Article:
Merkel slams anti-asylum seeker activists

People demonstrate against the visit of German Chancellor Angela Merkel to a refugee shelter that was attacked by far-right protesters over the weekend in Heidenau, eastern Germany, Wednesday, Aug. 26, 2015. Poster reads : Race Traitor. (AP Photo/Jens Meyer)


By Coralie Febvre and Csaba Ranks ,AP

HEIDENAU, Germany/ROESZKE, Hungary — German Chancellor Angela Merkel vowed Wednesday there would be no tolerance for “shameful and vile” anti-migrant violence, facing down a noisy far-right protest during a visit to a refugee center. About 200 people massed in the eastern town of Heidenau, some booing and shouting “traitor, traitor” and “we are the mob” as she arrived at the shelter, in a show of defiance over a record influx of asylum seekers. But following her visit, Merkel vowed: “There will be no tolerance of those who question the dignity of other people.” “The more people who make that clear … the stronger we will be and the better we will be able to address this task” of caring for refugees. The showdown in Germany came as chaotic scenes erupted at Hungary’s border town of Roszke with police firing tear gas at migrants. Police had sought to stop around 200 people trying to leave the country’s main refugee processing center there. Budapest said it would send in police reinforcements to stem a record influx of asylum-seekers, as more than 2,500 people crossed into the EU country from its southern frontier with Serbia, days before a vast razor-wire barrier aimed at keeping out migrants is completed. Europe is struggling to cope with its biggest migrant crisis since World War II — from thousands of refugees landing on the shores of Italy and Greece to the hundreds climbing onto trucks to get from France to the UK. Hamstrung by a lack of a coherent European response to the crisis, governments have undertaken at times contradictory approaches to the issue.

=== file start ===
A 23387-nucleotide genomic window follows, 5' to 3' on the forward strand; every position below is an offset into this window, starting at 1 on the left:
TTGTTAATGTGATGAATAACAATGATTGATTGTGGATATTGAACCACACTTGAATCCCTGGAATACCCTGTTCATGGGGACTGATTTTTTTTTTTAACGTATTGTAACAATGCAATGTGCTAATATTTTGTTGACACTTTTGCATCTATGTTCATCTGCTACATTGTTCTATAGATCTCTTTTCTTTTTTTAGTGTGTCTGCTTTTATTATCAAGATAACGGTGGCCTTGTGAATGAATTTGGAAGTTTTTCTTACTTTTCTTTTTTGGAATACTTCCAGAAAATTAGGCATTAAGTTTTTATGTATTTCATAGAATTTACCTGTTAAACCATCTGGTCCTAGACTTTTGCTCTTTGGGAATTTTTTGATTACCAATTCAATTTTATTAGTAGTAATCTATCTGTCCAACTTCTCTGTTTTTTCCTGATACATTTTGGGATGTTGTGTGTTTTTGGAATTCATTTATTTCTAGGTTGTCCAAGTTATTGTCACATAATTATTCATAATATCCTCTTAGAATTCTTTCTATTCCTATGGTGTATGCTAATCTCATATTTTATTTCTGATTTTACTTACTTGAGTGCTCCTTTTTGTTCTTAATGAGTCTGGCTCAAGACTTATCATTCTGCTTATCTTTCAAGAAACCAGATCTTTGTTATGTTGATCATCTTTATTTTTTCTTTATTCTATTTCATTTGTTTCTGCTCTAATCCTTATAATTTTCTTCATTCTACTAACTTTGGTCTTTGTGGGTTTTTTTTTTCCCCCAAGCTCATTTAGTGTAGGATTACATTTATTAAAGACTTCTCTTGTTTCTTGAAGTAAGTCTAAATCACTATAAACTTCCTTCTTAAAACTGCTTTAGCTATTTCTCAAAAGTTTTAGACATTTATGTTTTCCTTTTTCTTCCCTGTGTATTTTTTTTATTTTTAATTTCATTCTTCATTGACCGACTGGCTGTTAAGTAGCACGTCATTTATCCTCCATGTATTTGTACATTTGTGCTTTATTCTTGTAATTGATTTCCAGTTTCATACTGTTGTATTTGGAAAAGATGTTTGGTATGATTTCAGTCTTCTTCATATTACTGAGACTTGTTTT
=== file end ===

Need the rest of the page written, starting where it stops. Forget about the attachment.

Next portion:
Hungary is building a wall to keep migrants out, while the Czech Republic’s Deputy Prime Minister Andrej Babis called for the visa-free Schengen zone be closed with NATO deployment. Germany, which is preparing to receive a record 800,000 asylum-seekers this year, instead eased the asylum application procedure for Syrians fleeing a brutal civil war. Natasha Bertaud, spokeswoman for the EU Commission, said Berlin’s move was “recognition of the fact that we cannot leave the member states at the external borders alone in dealing with a large number of asylum seekers.” Under the so-called Dublin rules, the first EU country where an asylum seeker arrives is usually required to process the claimant’s application. In practice, this means countries on the EU’s southern borders like Greece or Italy are overwhelmed with applications. But Berlin’s largesse was not always welcomed at home, particularly in the east where a spate of attacks has hit refugee centers. President Joachim Gauck blasted a “dark Germany” behind the series of xenophobic attacks, as German leaders went on the offensive to quell the wave of anti-migrant violence.